Rock Valley Farmers' Market flower booth

Lindsay Kuiper, a summer employee for Lindsay’s Flower Patch in Orange City, points out a snapdragon she had display at the Rock Valley Farmers’ Market on June 25. Kuiper was running the vendor booth for the flower shop’s owner, Lindsay Millard.

ROCK VALLEY—The only items remaining on Nichole Blankespoor’s table were a bag of party mix and a container of zucchini chocolate chip muffins toward the end of the Rock Valley Farmers’ Market on a recent Thursday.

“I had a lot more. They pretty well cleaned me out,” said Blankespoor, who runs a baking business called Sweets out of her home north of Rock Valley.

In other words, the third night of the farmers’ market was a success for Blankespoor, who was one of about 18 vendors lined up on the southern end of City Park along Highway 18 to show off their goods.

Rock Valley Farmers' Market

The Rock Valley Farmers’ Market takes place Thursday evenings at the south end of City Park along Highway 18. The outdoor market, which started in June, is a collaboration between the Rock Valley Chamber of Commerce and Hegg Health Center to promote nutrition, local businesses and community involvement.

The farmers’ market in the Sioux County community is a collaboration between the Rock Valley Chamber of Commerce and Hegg Health Center, which started on June 11 and takes place 4-7 p.m. Thursdays through Aug. 27.

“Every year we get a CHNA report, which is our Community Health Needs Assessment and one of the needs in the community was obesity and nutrition,” said Josie Faber, marketing specialist at Hegg Health.

“We were like, ‘Oh what would be a fun way to bring some produce, different things and just some fun back into the community?’ So that’s how it got started.”

Since the farmers’ market is outside, vendors and customers are able to space out per social distancing rules on signs set up throughout the area. Hand sanitizer pumps also are stationed toward the ends of the vendor lineup as a preventive step to avoid spreading the coronavirus.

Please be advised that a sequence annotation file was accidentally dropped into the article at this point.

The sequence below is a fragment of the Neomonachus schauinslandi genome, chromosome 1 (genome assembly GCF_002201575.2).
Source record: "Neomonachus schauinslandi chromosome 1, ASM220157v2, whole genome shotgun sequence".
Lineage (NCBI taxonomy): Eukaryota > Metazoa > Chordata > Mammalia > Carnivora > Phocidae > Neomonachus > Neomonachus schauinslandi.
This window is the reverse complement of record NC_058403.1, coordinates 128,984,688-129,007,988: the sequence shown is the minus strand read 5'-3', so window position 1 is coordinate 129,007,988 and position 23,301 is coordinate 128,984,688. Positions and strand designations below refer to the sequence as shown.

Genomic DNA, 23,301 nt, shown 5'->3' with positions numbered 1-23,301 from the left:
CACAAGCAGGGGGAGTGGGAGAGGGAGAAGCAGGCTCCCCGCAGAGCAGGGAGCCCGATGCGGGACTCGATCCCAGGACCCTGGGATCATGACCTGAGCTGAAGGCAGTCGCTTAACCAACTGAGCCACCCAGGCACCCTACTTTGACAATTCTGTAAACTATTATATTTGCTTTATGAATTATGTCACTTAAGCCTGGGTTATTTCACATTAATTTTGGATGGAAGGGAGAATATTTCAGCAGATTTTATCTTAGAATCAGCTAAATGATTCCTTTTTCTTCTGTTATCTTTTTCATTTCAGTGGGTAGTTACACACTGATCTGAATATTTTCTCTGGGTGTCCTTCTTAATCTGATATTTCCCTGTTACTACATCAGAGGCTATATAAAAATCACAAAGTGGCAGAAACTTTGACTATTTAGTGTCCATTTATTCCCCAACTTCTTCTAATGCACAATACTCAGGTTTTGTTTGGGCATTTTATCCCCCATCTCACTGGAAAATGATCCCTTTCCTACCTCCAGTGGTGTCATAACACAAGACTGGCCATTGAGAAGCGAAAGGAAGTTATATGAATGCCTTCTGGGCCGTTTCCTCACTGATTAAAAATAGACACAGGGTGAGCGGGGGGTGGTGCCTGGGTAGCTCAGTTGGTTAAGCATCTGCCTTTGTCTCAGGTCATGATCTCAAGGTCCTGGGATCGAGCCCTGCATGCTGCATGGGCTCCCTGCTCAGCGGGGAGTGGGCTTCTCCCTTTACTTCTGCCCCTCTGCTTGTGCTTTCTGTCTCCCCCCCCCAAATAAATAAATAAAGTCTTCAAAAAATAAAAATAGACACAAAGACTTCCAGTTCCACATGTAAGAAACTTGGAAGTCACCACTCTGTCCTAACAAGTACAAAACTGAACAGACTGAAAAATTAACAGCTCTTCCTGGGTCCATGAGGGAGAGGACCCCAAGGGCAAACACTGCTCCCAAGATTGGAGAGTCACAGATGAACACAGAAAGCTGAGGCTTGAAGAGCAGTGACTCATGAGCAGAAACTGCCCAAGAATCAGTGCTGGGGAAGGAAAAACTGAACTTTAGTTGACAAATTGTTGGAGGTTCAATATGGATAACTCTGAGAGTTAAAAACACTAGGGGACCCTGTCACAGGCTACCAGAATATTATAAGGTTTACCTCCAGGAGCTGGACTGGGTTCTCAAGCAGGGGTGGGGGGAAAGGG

“The park is one of the premier assets that we thought when we started talking about the farmers’ market, in terms of having a place where if you did bring the family, the kids can go play so you don’t have 17 different people touching all the same stuff,” said Adam Rosman, director of the Rock Valley Chamber of Commerce.

Wendy Heikes of Hull had the coronavirus pandemic in mind with her booth of homemade fabric face masks.

Wendy Heikes sells masks in Rock Valley

Wendy Heikes of Hull holds up one of the many face masks on display at her Rock Valley Farmers' Market booth as her husband, Darrick, observes. Heikes works as a full-time nurses in LeMars and wanted to make masks for others during the coronavirus pandemic.

“I’m actually a nurse, I work full time in LeMars,” Heikes said. “We had a couple, and it just kind of snowballed from there.”

The masks on her table ranged from colorful, abstract designs to masks emblazoned with the logos of athletic teams.

“I’ve made hundreds of them,” Heikes said. “For a wedding I did 75, and I did a fun one with like a tux on the face for the groom. It’s kind of cute.”

Another vendor, Rock Valley native Susan Van Driel, brought a selection of wines from Madison County Winery. Her brother, Doug Bakker, owns the winery, which is located in St. Charles south of Des Moines.

“I’ve bet he’s been producing wine for over 15 years,” Van Driel said.

Some of the varieties Van Driel had on display included the winery’s signature Lollipop, which is a sweet red wine. She also had a raspberry blanc and pink, which is a semisweet rosé.

Rock Valley Farmers' Market wine booth

Rock Valley resident Susan Van Driel points out a sweet red wine called Lollipop made at Madison County Winery, a winery her brother Doug Bakker owns near St. Charles. Van Driel was selling the wines at the Rock Valley Farmers’ Market on June 25.

Lindsay’s Flower Patch, an Orange City-based flower shop owned by Lindsay Millard, also had a booth boasting a display of plants ranging from snapdragons to lilies to sunflowers.

Lindsay Kuiper, a summer employee for the flower shop, said the business has been to other farmers’ markets this year and has seen success at them despite the pandemic.

“A lot of people just like getting out and finding stuff at the farmers’ market,” said Kuiper, who will be a sophomore at Dordt University in Sioux Center in the fall.

“It’s been awesome. This is maybe the sixth farmers’ market we’ve been to this season, just with ones that we’ve done in Orange City and Sioux Center.”